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Between the Lines: Bringing History to Life

| April 4, 2014 | 0 Comments

 

Laurel Corona has lived most of her life in San Diego and currently resides near Balboa Park.

Laurel Corona has lived most of her life in San Diego and currently resides near Balboa Park.

“Whether it’s the real-life physicist Emilie du Chatelet, the literary heroine Penelope, or women who have sprung entirely from my imagination,” San Diego author Laurel Corona’s stories are true to the facts of their time and place. Her four novels are populated with real and invented characters that give readers a strong sense of other lives and cultures.

Corona’s fourth novel, “The Mapmaker’s Daughter,” was released in March. It is set during the Spanish Inquisition and told from the point of view of a woman raised as a secret crypto-Jew who makes the decision to live openly in her faith. She experiences both the brutalities and joys of Jewish life over the course of her long life.

The highly-regarded Kirkus reviews called the book “A rich, exhaustively researched portrait of Spanish Jews at the birth of the Inquisition.”

Laurel Corona has lived most of her life in San Diego and currently resides near Balboa Park. She attended The Bishop’s School, which she credits as the source of the “interest and love and advocacy of women” that inspires her writing. She received a Ph.D. from the University of California at Davis, and after teaching and administrative stints at SDSU and UCSD, she joined the faculty of San Diego City College in 1990, where she has served as a dean and professor of Humanities and World Religions.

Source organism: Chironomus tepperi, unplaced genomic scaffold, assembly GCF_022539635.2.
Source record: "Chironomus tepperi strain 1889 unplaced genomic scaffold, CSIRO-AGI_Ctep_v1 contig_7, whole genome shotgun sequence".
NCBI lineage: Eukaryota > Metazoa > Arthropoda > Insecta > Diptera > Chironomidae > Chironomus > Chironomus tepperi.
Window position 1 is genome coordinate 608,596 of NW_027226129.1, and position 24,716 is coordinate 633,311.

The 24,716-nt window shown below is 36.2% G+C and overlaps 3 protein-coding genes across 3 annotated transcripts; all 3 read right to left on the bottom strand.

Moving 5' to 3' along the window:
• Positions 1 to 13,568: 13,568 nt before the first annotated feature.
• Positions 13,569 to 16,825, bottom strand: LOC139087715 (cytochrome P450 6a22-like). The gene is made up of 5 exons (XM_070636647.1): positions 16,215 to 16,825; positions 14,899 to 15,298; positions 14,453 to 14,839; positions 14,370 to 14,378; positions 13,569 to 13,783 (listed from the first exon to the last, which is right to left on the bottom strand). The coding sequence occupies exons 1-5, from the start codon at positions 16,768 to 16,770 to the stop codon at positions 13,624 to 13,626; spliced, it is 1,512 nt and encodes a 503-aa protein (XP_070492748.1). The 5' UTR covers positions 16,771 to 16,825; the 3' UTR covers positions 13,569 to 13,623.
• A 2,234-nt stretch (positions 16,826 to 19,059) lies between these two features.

While her subjects might seem far afield, the motivation and themes of her historical fiction are always “women who have been forgotten.” Her first novel, in 2008, was “The Four Seasons,” about women musicians in Vivaldi’s Venice. “Penelope’s Daughter” is a twist on Homer’s “Odyssey,” telling the story of the Trojan War from a woman’s point of view. A fictional life of the daughter of Emilie du Chatelet, a scientist/mathematician in pre-revolutionary France, is the subject of “Finding Emilie.”

In her fifth novel, currently under consideration by her publisher, Corona explores subjects closer to home in a story that takes place in turn-of-the-20th-century New York, blending real and fictional characters.

I asked Corona how she’s been able to write five extensively researched novels in a handful of years while managing a full-time academic career. She admits that she writes fast, because she gets swept up in her stories, eager to see what happens. She approaches each one with an overall plan and an arc of the story, but she doesn’t know all the details—her characters and their lives lead her to surprises and in unexpected directions that she never could have foretold.

In addition to her novels, Corona has written 17 young adult books for school libraries and a work of nonfiction, “Until our Last Breath: A Holocaust Story of Love and Partisan Resistance,” about Lithuanian Jews after the Nazis invaded the Soviet Union and in particular a couple who met and married in the Vilna ghetto and were active in partisan activities.

“The Mapmaker’s Daughter” was introduced in early March at a Warwick’s reading and signing. Corona will be reading next at San Diego Central Library on Sunday, May 5. She will be part of a Mother’s Day program with two other local authors whose newest books are also about mothers and daughters (and who have been recognized in this column): Zoe Ghahremani, reading from “Moon Daughter,” and Jennifer Coburn, from her memoir, “We’ll Always Have Paris.”

Laurel Corona will be retiring from City College at the end of this academic year. Having accomplished so much in her spare time, imagine what she’ll be able to do in retirement! I know that a sixth novel is taking shape in her mind already.

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